Pat and I had met a woman for lunch yesterday at a lovely placed called the Literature Haus in Berlin.  After a lovely sea bass entree, I went downstairs for a lovely afternoon pee. I saw a door with the international bathroom signs:  the stick man and stick lady with a skirt.  “Aha – a unisex bathroom!” said my feeble mind – I’d experienced this before.  “This is Europe,” I thought to myself – “anything goes – coed naked saunas, Coke without ice, beans for breakfast,” so I went through another open door and saw the guy combing his hair at the sink.  I didn’t make eye contact.  My general impression was that it was a guy with a mullet or a very homely woman.  My other impression was “Dang, this place really smells like pee!”  So, I peed – and as I washed my hands I noticed a bunch of urinals in this unisex bathroom.  I thought “Seriously? It’s a real free for all around here – women have to be subjected to men at the urinals and vice versa; men have to pee in front of women?”  I turned to leave, and as I did I saw the open door I’d gone through.  It said “Herren.”  “Men.”  As I kept walking into the hallway, I saw the poor guy who had been combing his mullet.  He was probably waiting for his woman.  His woman:  the one who can read.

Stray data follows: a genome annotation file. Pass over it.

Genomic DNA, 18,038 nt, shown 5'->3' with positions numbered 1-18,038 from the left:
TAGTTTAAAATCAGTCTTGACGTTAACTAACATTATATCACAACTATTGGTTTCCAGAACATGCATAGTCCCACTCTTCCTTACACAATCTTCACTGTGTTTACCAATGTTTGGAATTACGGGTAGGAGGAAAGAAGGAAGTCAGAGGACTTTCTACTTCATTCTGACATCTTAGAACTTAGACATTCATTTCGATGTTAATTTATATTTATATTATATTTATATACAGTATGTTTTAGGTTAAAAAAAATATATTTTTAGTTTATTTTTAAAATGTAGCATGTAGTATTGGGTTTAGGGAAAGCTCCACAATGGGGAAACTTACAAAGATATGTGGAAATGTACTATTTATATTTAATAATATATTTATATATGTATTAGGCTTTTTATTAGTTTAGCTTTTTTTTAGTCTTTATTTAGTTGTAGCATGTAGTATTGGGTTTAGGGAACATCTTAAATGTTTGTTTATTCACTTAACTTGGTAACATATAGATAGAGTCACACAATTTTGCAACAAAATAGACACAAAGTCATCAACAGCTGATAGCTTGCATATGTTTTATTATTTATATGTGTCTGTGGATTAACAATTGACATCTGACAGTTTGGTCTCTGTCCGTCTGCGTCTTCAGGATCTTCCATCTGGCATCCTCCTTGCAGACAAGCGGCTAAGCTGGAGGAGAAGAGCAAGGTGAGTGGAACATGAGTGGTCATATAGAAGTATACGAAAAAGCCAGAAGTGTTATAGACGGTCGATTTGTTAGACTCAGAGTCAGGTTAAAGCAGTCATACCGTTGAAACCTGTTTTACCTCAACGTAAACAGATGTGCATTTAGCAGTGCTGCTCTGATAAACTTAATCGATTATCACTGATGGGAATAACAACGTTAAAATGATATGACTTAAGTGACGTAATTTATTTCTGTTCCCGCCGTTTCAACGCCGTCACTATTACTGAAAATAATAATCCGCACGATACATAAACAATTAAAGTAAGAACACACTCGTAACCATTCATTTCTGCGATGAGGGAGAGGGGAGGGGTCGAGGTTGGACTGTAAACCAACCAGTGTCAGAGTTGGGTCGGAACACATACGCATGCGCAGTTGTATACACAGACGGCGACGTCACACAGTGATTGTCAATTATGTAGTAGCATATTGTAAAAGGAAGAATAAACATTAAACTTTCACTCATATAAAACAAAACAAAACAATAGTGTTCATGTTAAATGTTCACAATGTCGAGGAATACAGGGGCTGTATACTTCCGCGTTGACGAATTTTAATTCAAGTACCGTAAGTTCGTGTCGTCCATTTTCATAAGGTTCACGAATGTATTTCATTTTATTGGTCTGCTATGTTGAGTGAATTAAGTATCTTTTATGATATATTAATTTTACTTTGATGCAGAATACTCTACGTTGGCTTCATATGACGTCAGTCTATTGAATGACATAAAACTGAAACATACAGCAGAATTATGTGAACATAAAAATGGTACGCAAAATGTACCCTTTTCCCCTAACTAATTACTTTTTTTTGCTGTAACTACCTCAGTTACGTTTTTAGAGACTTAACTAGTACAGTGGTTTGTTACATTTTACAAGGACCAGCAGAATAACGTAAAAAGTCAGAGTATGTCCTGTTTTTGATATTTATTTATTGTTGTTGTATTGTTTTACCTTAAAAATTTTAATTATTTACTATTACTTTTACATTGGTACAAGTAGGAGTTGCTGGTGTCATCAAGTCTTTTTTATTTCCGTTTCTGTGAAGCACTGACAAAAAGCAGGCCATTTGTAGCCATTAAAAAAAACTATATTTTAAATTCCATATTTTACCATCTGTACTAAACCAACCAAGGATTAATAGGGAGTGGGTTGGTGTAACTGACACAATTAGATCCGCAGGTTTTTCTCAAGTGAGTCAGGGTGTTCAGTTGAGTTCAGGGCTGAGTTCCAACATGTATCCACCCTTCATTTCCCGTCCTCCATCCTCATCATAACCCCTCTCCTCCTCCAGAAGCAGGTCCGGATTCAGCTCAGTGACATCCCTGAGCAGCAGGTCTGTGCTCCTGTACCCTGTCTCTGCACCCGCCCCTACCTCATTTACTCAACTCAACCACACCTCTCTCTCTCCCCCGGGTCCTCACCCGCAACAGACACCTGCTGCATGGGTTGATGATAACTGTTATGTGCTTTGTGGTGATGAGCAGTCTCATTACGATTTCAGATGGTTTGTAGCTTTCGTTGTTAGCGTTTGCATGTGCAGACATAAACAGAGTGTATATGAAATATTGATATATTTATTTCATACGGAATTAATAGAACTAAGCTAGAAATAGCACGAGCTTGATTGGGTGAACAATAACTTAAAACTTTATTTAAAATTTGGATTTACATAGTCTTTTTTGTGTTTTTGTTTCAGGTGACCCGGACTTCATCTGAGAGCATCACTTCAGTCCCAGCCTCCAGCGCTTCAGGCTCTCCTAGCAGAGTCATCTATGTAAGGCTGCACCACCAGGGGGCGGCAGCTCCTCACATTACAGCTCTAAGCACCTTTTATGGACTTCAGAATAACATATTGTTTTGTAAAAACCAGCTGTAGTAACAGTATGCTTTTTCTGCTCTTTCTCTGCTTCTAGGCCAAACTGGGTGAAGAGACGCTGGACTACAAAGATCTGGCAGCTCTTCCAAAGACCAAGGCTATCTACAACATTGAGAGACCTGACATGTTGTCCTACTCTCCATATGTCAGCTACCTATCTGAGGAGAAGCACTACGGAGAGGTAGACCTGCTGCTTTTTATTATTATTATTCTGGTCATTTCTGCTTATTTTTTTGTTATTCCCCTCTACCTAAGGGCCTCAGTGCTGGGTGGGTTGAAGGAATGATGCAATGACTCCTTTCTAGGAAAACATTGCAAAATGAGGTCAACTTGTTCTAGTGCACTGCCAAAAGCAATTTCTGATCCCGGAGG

I went upstairs and sat back down with Pat (hubby) and Nathalie (his business associate – she’s German).  I told them about my escapade into the world of men.  Poor mullet guy.  Nathalie explained that there aren’t any unisex bathrooms in Germany.  Good to know. I must have been in France.  And I am sure I was in one in NYC in 1984.  Damn clubbing days.  During my giggling fit, Pat told us about his visit to Amsterdam bathrooms (airport) where the women clean the urinals right next to where you are urinal-ing.  But that’s Amsterdam.  That’s a whole other story:  the women at airport security always get to second base with me but always skip first.

food

Our dirty plates and empty glasses

Another thing I’ve noticed, no matter where I’ve been eating in Germany, is the really different table service.  I don’t want to say it’s slow as if that’s a negative thing – but it’s certainly slower.  For example, in the U.S., one barely finishes the last morsel of food before the server removes the dirty plate from the table.  Not here.  You can finish your entree and the plate will sit.  Indefinitely.  A few nights ago my leftover trout grew an exotic fish fungus right before my eyes.  Meantime, empty beer glasses are another familiar scene.  Again, in the U.S., one has only sucked the head off a beer before the server is pushing another.